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Obesity & Metabolic Syndrome: Negative Effects on Testosterone, Fertility and Sexual Health   arrow

Background: The negative effects of obesity and health benefits of maintaining an ideal body weight have been described since the time of the ancient Greeks. Obesity is defined by abnormal fat accumulation with body mass index (BMI) ≥30 kg/m2 and is reaching epidemic proportions worldwide.  This widespread issue is leading to reduced quality of life and early death.  Obesity contributes to metabolic syndrome (a combination of abdominal obesity, diabetes mellitus, hypertension, elevated triglycerides/cholesterol), cardiovascular disease, and testosterone deficiency.

Negative Consequences of Obesity

Many Negative Consequences of Obesity

The problems:  Testosterone, Fertility, Sexual Health

The decrease in testosterone is proportional to obesity degree, and works by shutting down the “central fuel” for testosterone production.  This is in part due to increased estrogen levels resulting from an increase in the enzyme (aromatase) which is found in fat cells.  With increased fat cells, there is increased activity of an enzyme called aromatase.  Low testosterone in turn also contributes to excess fat accumulation and decreased muscle mass.  Obesity promotes a state of chronic inflammation, damaging vessels and further decreasing testosterone through inflammatory markers (such as IL-6) and sleep apnea (sleep disorder with abnormal breathing pauses).  There is interaction of many complex factors from obesity which promote obesity, diabetes, and lower testosterone which further worsens these conditions.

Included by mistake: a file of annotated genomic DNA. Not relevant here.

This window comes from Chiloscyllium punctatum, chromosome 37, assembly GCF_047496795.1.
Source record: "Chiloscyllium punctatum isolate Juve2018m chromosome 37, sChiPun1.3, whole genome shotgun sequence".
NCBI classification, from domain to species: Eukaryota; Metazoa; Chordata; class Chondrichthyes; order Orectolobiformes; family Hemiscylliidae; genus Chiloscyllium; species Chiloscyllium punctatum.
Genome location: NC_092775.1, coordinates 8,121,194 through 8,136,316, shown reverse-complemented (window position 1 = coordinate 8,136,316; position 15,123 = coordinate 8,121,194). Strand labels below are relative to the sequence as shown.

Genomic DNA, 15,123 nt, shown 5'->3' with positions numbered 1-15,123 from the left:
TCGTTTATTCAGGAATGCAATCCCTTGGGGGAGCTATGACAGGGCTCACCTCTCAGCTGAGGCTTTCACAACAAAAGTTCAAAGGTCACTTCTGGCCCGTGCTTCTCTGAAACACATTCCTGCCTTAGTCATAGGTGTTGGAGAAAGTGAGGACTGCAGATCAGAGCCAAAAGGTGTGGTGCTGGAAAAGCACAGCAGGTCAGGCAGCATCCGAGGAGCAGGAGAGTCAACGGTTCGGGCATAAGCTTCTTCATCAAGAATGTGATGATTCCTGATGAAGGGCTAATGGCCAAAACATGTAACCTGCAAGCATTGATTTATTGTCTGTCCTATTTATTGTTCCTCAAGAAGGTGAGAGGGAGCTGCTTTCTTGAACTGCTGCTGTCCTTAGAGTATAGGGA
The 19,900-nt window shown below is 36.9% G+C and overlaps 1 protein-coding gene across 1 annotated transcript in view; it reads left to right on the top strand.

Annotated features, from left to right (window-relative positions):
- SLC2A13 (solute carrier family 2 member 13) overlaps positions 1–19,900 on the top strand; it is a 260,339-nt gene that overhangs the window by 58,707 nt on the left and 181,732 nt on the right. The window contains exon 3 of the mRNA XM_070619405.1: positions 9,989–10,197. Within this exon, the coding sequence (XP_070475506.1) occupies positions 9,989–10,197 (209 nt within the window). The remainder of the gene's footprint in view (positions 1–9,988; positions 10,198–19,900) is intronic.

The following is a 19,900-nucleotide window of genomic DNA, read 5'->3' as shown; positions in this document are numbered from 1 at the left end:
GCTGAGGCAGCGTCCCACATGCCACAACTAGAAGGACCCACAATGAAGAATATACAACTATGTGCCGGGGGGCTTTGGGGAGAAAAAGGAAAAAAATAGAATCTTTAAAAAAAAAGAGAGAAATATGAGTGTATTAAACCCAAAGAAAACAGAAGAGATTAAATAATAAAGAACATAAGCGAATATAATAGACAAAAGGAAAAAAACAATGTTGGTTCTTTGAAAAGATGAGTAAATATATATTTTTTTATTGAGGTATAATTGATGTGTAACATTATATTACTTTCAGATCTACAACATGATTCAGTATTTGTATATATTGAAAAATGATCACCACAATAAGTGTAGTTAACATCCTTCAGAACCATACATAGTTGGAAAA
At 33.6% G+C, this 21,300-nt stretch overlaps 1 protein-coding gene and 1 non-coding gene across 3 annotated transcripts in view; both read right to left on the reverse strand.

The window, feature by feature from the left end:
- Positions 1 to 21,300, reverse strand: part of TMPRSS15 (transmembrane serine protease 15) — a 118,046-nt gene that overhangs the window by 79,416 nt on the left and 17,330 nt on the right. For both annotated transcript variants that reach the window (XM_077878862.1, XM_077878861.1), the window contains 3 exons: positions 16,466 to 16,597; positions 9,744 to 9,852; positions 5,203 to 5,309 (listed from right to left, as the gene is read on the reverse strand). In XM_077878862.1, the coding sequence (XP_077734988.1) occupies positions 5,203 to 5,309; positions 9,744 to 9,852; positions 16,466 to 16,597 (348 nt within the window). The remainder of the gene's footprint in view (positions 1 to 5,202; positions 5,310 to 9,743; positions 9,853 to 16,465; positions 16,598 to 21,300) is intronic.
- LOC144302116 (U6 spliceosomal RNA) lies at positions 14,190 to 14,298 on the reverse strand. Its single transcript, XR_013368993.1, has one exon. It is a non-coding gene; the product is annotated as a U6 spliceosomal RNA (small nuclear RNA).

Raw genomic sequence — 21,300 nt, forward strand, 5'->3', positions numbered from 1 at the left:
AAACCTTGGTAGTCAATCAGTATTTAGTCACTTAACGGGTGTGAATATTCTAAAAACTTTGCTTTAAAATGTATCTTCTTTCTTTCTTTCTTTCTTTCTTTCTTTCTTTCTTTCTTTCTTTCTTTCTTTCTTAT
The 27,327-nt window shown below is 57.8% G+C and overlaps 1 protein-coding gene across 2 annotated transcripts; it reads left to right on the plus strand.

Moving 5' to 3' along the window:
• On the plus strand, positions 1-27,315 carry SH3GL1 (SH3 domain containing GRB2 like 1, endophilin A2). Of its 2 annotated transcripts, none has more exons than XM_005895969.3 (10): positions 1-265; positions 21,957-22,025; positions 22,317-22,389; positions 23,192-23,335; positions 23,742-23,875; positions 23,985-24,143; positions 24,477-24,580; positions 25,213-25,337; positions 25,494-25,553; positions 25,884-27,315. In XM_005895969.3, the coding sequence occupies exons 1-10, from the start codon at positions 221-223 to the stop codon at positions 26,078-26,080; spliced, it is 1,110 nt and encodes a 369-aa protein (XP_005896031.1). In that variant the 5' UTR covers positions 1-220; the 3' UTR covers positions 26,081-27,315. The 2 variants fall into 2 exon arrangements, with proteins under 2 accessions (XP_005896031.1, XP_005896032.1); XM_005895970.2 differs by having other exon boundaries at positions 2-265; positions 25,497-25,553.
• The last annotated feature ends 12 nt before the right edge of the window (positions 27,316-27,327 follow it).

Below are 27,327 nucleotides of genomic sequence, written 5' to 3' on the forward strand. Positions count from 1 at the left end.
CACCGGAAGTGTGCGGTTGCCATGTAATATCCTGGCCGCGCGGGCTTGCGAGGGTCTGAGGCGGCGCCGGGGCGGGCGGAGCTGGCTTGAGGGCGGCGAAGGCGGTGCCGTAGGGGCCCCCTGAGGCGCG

In terms of fertility, obesity leads to excess estrogens which may have a negative effect on sperm production.   Decreased physical activity and increased upper abdominal and upper thigh fat can lead to hotter testicular temperature which can further harm sperm production.  Environmental toxins (such as organochlorines which are found in insecticides) can accumulate in fat cells and have been to shown to correlate with decreased sperm production.  Increased inflammation can lead to an increase in agents (called reactive oxygen species-ROS) that damage sperm and decrease sperm counts.

In addition to low sex drive (resulting from low testosterone), erectile dysfunction occurs more commonly than in normal weight individuals due to disturbance of vasculature and decreased testosterone.

Obesity and Testosterone: A Complex Interaction

Obesity and Testosterone: A Complex Interaction

Treatment: Diet and weight loss are the first and most important step to improve testosterone and erectile dysfunction.  If this is ineffective, testosterone replacement (with one of a variety of medications) may be considered including both benefits and possible risks with your physician.  Certain treatments may not be suitable especially for men over 65 years of age or those with cardiac issues, but more studies are needed to assess the best population for treatment.  Multiple clinical trials show that testosterone replacement therapy (with either topical or injectable testosterone, clomiphene citrate, or anastrazole- discussed in other posts) can reverse changes of obesity by increasing lean body mass, decreasing fat mass and waist size, blood sugar, and cholesterol.  Obese men with increased estradiol (<10:1 ratio of testosterone to estradiol) are candidates for aromatase inhibitors (i.e anastrazole) which prevent conversion of testosterone to estradiol.  An additional option is surgical management (bariatric surgery, gastroplasty) to achieve weight loss which is also shown to be beneficial in improving hormonal profiles of obese men.  For infertile obese men without sperm in the ejaculate (azoospermia), microTESE (microdissection testicular sperm extraction) has resulted in similar sperm retrieval rates but decreased pregnancy rates with increased obesity.

Matthew Wosnitzer, M.D.
July 19, 2013

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